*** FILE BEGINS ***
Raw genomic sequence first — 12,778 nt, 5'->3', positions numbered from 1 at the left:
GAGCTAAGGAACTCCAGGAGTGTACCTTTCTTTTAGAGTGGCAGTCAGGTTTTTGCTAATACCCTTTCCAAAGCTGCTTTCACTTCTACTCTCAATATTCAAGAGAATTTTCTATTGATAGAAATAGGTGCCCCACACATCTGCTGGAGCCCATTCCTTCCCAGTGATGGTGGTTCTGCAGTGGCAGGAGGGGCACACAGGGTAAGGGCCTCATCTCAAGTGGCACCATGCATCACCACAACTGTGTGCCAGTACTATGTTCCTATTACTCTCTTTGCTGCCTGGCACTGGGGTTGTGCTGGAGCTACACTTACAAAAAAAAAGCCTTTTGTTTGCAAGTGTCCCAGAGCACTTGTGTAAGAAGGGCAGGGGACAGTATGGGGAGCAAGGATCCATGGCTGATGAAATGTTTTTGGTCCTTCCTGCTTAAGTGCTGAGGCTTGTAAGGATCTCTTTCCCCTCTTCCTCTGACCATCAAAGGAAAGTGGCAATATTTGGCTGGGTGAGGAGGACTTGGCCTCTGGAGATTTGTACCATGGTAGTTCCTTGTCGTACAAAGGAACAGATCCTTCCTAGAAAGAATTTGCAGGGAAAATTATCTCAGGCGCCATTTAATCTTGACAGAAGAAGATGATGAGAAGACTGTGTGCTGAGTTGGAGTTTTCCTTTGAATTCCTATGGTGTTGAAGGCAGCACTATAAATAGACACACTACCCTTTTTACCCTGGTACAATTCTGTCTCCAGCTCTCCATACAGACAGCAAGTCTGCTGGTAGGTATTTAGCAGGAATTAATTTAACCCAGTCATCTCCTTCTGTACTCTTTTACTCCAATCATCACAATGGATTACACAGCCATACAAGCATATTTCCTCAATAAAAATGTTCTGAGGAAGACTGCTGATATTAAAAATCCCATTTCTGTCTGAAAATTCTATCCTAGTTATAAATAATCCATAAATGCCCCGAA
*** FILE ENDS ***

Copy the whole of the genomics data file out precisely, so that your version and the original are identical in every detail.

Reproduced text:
Raw genomic sequence first — 12,778 nt, 5'->3', positions numbered from 1 at the left:
GAGCTAAGGAACTCCAGGAGTGTACCTTTCTTTTAGAGTGGCAGTCAGGTTTTTGCTAATACCCTTTCCAAAGCTGCTTTCACTTCTACTCTCAATATTCAAGAGAATTTTCTATTGATAGAAATAGGTGCCCCACACATCTGCTGGAGCCCATTCCTTCCCAGTGATGGTGGTTCTGCAGTGGCAGGAGGGGCACACAGGGTAAGGGCCTCATCTCAAGTGGCACCATGCATCACCACAACTGTGTGCCAGTACTATGTTCCTATTACTCTCTTTGCTGCCTGGCACTGGGGTTGTGCTGGAGCTACACTTACAAAAAAAAAGCCTTTTGTTTGCAAGTGTCCCAGAGCACTTGTGTAAGAAGGGCAGGGGACAGTATGGGGAGCAAGGATCCATGGCTGATGAAATGTTTTTGGTCCTTCCTGCTTAAGTGCTGAGGCTTGTAAGGATCTCTTTCCCCTCTTCCTCTGACCATCAAAGGAAAGTGGCAATATTTGGCTGGGTGAGGAGGACTTGGCCTCTGGAGATTTGTACCATGGTAGTTCCTTGTCGTACAAAGGAACAGATCCTTCCTAGAAAGAATTTGCAGGGAAAATTATCTCAGGCGCCATTTAATCTTGACAGAAGAAGATGATGAGAAGACTGTGTGCTGAGTTGGAGTTTTCCTTTGAATTCCTATGGTGTTGAAGGCAGCACTATAAATAGACACACTACCCTTTTTACCCTGGTACAATTCTGTCTCCAGCTCTCCATACAGACAGCAAGTCTGCTGGTAGGTATTTAGCAGGAATTAATTTAACCCAGTCATCTCCTTCTGTACTCTTTTACTCCAATCATCACAATGGATTACACAGCCATACAAGCATATTTCCTCAATAAAAATGTTCTGAGGAAGACTGCTGATATTAAAAATCCCATTTCTGTCTGAAAATTCTATCCTAGTTATAAATAATCCATAAATGCCCCGAA